He still sat at the bar and drank way too much as he ogled the now much-younger women. It was upsetting to see someone I had once viewed as having great potential in this seemingly stunted condition.

This reminded me that most of the circumstances and situations we are in right now (today!) are intended to be seasons – not permanent states of being. Remaining as we were in our college days is not only sad and ridiculous – as I observed in this former classmate’s behavior; but boring and of little value – as in attending an Intro college class over and over.

Students coming into my profession learn about the history of medical records, the first Medical Records Librarian and how she convinced the physicians of the day (1928) that proper medical documentation was an important aspect of patient care. Students learn about the various early milestones and how they all contributed to the foundation that is the profession today. It’s a couple of slides in one of the first lectures, and it’s not touched on again after that initial introduction.

The reason? There is little to no value in rehashing these stories over and over and over. It’s information that is nice to know but has very little relevance to anything today – other than being a part of our history. It also is not critical information for those wanting to come into the profession. Instructors can leave that information out of the introductory classes and the impact to the profession would be minimal if at all.

In this regard, no one in this profession – or any profession outside of history academics – would pay for meetings, conferences or continuing education that only rehashed old manuals, founders’ statements and other old “stuff”.

Active professionals want to know how to work in today’s world, with the tools available and the circumstances experienced today. They want resources that are relevant to their lives in the 21st century as Directors, Managers, Supervisors and other professionals in the health information field. In addition, anyone who wants an opportunity to speak in front of hundreds of people at a state or national conference needs to understand this – or they’ll never get the invitation.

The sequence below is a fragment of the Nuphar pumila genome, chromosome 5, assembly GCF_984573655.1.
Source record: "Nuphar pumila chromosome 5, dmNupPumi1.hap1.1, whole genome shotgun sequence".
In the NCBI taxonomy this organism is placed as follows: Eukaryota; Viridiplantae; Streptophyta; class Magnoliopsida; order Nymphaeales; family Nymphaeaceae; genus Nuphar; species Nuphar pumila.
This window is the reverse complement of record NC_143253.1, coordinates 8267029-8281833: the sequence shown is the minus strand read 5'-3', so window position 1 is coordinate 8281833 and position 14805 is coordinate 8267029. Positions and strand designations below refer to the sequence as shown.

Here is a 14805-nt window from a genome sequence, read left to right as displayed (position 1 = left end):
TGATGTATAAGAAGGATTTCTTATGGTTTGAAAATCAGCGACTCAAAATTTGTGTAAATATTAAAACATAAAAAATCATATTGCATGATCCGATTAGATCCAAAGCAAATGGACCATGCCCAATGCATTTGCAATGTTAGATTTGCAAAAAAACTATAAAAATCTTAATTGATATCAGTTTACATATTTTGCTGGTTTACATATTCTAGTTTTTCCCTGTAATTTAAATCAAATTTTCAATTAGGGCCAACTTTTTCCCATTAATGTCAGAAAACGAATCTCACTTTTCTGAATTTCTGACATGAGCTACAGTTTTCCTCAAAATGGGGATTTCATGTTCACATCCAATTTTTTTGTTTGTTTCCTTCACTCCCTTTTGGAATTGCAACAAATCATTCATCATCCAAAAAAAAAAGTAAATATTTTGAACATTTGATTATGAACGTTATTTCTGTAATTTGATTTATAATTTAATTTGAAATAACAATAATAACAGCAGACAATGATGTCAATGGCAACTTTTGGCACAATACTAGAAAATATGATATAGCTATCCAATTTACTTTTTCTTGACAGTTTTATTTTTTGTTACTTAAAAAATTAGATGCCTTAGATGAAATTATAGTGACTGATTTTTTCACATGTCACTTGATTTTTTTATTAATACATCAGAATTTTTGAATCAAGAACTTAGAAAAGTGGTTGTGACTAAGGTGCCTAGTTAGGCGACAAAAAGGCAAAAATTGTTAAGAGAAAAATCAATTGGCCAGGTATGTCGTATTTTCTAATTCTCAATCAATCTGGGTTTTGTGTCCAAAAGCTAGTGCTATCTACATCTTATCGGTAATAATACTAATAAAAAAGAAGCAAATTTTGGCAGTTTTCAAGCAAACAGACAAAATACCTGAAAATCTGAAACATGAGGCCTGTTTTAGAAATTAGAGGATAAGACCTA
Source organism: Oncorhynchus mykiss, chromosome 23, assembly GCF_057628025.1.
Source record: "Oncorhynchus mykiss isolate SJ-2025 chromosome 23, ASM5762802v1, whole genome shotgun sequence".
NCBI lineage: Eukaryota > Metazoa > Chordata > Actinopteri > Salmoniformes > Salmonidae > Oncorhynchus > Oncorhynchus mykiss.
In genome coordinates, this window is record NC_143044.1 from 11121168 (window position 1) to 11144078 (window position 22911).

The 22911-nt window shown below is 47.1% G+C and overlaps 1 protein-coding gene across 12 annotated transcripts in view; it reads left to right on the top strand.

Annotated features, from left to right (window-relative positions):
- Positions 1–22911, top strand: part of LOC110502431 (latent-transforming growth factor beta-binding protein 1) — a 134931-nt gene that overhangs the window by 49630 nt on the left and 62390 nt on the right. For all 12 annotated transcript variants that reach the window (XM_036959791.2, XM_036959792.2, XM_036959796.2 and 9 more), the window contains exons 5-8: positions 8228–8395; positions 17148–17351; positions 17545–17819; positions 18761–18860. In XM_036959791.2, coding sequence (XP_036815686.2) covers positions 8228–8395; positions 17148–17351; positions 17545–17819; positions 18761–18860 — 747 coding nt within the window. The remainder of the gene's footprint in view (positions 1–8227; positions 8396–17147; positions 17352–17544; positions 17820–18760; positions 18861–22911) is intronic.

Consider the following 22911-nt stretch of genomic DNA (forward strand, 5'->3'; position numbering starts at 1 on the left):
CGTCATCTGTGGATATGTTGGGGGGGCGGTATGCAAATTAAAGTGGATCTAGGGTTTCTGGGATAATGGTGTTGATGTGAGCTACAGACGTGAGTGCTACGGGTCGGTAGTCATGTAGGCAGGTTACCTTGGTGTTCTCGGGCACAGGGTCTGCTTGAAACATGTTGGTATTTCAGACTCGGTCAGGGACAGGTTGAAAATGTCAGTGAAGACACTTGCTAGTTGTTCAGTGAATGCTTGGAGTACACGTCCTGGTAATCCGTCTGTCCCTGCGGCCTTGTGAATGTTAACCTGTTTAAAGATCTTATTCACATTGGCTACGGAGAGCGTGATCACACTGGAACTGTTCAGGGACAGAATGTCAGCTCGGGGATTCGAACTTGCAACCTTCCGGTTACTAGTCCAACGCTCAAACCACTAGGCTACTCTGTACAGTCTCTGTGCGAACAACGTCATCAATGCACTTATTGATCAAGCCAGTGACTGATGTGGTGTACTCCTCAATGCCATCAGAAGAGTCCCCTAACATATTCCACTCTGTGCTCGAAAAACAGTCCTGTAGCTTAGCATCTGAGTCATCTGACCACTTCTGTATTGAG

I don’t think this general trend is unique to the Health Information profession but is instead a universal truth. Anecdotal observations in my profession and the larger healthcare industry also suggest that it is more pronounced in the culture of the 21st century than it was in earlier times. It comes down to the question of value and today more than ever before; people are value conscious.

There is a zero value proposition in an experienced and accomplished person sitting in class after class of “Introduction to ___ . Organizations that understand this are likely to find success, while those that do not have less certain futures.

This truth, in combination with another reality that is often missed or not understood (and that I will cover in my next blog post) presents a particular challenge to spiritual organizations. Once people learn “how to use It“,… there’s a diminishing incentive to come around and listen to the same thing over and over.

Mitch Horowitz wrote in his Foreword to Harv Bishop’s book, New Thought (R)evolution,

“New Thought, in its churches, books, and internal dialogues, has failed to mature.”

He goes on to suggest that:

“What New Thought needs, I believe,… is a refined, broadened, and matured intellectual culture, which takes into account developments in politics, science, psychology, and the overall human crisis in living, and then turns back on itself to ask: what can we offer?”

I believe that the churches and centers that are successful have had robust programming in place and strong communities that have been able to weather the storms of time. They have developed that “refined, broadened, and matured intellectual culture” and they’re likely to remain intact as long as their leadership remains competent and they have the bandwidth to offer the introductory materials as well as more advanced studies.

In closing, I will share some observations I made at a number of workshops and seminars hosted by famous (nationally and internationally known) spiritual teachers. For context, I’ve never attended more than 1 workshop offered by any particular guru.

In chatting with fellow attendees over the years, I discovered a large percentage of them could be classified as “frequent flyers” at these events. They were able to quote line and verse what this teacher taught and what that teacher recommended, and in small groups they competed with each other about who had attended MORE of this guru’s workshops or that guru’s retreats.

What I found most fascinating was that for all their bragging rights, none of them seemed to have learned enough to apply the principles in their own lives. To a person (or couple – there were a number of frequent flyer couples), these peoples’ lives had not embraced the “change your thinking, change your life” mantra.

These folks seemed to be stuck on the bar stool, like my former classmate – mired in an early developmental stage and seemingly incapable of maturing into applying what they had learned in their lives.

These concepts aren’t hard, and they don’t require graduate-level aptitude.

They do require personal discipline, self-control and initiative. But it’s much easier to sit in workshops and daydream about how easy it would be to live by applying the principles than it it is to actually get up and do the hard work to apply them.

(C) 2020 Practitioner's Path

Coming next: understanding incentive

Against the odds

The story of the showdown between King Ahab’s idols (Ba’al & Asherah) and Elijah, prophet of the God of Israel is a story of prevailing against all odds. I mentioned it in a previous blog, and have added it to my collection of Metaphysical Bible stories.

Elijah prays for fire to be sent from God